July 15: Crosby resumes on-ice workouts. (Once again, video is released as if to prove it.) Reports that he had experienced a return of concussion symptoms back in April are downplayed by his “confidants,” according to Rob Rossi, who quotes them as believing that “those headaches were the result of a sinus infection and not a recurrence of concussion symptoms.” Team GM Ray Shero sounds optimistic during a player development camp. “Everything has gone well,” he says. “There are no red flags.”
August 7: Sidney Crosby turns 24 years old.
August 13: USA Today reports that “the word is that [Crosby] is training and planning as if he will be ready for the start of training camp. The NHL brings its stars to New York for media interviews every September, and Crosby is planning to be there.”
August 14: Sirius NHL Home Ice producer Josh Rimer writes on Twitter that he is hearing from three sources that Crosby won’t be ready to start the season. “I hope it’s not true because the NHL needs its best players!” he adds.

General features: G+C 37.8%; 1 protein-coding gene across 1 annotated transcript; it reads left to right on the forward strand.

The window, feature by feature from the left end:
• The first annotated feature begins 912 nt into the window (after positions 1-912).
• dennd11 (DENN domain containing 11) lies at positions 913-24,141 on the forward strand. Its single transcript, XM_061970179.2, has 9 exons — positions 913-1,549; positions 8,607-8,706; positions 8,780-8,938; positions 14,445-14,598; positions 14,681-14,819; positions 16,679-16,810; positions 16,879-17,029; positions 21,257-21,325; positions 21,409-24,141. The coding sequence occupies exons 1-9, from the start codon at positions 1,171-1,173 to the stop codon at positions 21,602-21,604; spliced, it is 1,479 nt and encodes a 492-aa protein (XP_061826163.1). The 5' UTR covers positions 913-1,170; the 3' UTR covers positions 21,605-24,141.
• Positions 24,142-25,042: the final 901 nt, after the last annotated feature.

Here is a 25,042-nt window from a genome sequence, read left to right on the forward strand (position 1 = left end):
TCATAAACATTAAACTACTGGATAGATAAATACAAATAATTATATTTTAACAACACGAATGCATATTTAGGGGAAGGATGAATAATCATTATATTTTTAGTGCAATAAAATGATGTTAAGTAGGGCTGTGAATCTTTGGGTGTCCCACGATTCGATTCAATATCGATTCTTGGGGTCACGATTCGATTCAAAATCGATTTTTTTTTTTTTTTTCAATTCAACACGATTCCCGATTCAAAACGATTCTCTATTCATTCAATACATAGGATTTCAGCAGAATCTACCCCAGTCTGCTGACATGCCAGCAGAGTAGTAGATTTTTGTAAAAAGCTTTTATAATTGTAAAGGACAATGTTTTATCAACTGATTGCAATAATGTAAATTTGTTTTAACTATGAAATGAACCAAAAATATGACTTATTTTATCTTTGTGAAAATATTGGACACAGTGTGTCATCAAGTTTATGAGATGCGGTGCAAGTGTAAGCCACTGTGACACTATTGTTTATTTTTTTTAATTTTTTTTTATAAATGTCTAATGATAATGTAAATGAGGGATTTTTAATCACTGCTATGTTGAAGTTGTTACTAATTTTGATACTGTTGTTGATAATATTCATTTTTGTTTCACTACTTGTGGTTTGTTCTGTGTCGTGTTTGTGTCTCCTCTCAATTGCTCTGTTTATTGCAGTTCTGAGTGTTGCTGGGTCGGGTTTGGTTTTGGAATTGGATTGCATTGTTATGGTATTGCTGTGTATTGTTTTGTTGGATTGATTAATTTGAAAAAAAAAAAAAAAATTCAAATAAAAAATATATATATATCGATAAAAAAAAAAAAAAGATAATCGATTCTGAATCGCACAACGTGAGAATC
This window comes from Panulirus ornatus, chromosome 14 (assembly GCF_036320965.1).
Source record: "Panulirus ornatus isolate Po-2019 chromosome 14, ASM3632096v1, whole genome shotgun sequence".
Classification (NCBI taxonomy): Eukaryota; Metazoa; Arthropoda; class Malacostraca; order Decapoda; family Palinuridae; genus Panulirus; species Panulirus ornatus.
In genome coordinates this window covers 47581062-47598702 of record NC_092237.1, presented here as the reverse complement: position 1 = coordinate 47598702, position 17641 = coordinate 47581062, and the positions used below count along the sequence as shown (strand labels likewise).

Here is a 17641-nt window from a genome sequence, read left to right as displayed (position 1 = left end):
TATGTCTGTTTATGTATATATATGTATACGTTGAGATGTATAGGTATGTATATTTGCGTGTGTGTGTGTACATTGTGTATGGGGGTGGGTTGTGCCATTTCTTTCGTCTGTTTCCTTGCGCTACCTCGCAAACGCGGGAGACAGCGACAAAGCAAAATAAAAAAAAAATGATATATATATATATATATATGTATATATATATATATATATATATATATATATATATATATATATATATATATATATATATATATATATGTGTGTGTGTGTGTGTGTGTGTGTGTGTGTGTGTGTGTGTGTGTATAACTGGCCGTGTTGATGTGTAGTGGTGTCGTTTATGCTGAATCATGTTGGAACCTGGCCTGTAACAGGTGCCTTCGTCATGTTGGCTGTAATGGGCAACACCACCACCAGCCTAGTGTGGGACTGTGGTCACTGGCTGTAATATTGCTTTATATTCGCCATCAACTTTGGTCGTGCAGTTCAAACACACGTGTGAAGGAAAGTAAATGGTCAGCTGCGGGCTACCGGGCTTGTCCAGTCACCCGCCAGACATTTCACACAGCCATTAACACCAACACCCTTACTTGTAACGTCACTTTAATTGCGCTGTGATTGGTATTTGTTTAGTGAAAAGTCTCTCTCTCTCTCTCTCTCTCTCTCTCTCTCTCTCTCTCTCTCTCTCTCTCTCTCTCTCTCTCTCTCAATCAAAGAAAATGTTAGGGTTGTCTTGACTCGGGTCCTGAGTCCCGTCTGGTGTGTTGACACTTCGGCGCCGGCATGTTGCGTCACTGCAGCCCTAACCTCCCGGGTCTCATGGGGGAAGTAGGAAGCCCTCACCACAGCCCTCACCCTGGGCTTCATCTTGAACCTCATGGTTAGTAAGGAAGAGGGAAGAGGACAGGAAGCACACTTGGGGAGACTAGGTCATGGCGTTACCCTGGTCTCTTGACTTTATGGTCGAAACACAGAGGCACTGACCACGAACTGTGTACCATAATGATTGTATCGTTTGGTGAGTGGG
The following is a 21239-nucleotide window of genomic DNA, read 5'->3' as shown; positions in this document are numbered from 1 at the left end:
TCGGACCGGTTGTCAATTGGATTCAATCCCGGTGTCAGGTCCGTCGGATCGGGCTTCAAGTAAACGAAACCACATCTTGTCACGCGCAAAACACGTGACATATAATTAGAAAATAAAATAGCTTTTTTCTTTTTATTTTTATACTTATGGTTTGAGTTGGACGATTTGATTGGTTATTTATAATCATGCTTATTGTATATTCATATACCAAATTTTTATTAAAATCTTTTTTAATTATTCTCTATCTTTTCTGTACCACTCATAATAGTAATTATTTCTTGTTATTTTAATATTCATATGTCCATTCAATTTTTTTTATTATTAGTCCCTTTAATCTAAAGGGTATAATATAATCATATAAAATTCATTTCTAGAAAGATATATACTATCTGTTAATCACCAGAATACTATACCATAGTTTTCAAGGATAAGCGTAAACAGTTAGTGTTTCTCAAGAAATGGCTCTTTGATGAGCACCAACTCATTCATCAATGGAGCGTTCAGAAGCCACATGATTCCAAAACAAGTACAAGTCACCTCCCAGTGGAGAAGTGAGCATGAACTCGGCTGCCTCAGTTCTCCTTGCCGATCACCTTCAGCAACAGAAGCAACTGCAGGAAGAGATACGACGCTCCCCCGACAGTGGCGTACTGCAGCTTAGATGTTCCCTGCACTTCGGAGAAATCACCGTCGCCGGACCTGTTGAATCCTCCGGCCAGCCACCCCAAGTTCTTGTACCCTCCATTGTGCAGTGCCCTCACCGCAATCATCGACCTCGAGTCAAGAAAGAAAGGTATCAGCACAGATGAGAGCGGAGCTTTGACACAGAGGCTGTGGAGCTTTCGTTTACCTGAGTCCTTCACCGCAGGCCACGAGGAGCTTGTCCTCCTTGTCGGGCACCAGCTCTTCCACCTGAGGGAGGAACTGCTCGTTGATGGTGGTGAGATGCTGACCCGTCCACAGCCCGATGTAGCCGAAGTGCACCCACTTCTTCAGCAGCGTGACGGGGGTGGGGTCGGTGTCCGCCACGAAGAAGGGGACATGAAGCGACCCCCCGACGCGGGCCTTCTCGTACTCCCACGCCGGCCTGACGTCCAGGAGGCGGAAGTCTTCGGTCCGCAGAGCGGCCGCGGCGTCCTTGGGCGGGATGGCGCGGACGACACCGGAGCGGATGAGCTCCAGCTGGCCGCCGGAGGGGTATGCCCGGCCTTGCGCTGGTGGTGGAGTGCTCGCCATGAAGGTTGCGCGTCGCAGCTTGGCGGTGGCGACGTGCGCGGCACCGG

August 15: Penguins GM Ray Shero responds to rumors that Crosby has had new setbacks by saying that “there is no expectation from me that he won’t be ready or he will be ready. … I don’t have September 16 on my calendar for him … or whenever our opening date is.”
August 18: Crosby’s agent, Pat Brisson, tells the Pittsburgh Tribune-Review‘s Joe Starkey that “Sidney progressed a lot this summer. As Ray mentioned, he had occasional symptoms here and there.” Starkey writes: “I don’t mean to be alarmist, but how can one not be alarmed at events of the past week?”
August 22: Apparently based on rumors that Crosby had canceled scheduled ice time in Halifax, a report from Canadian TV channel CTV Atlantic says Crosby had to “shut down” his on-ice training due to a new “setback.” Brisson denies this, saying only that “Sidney hasn’t been shut down by anyone, he’s just adjusted his summer program to address the different needs for his recovery.”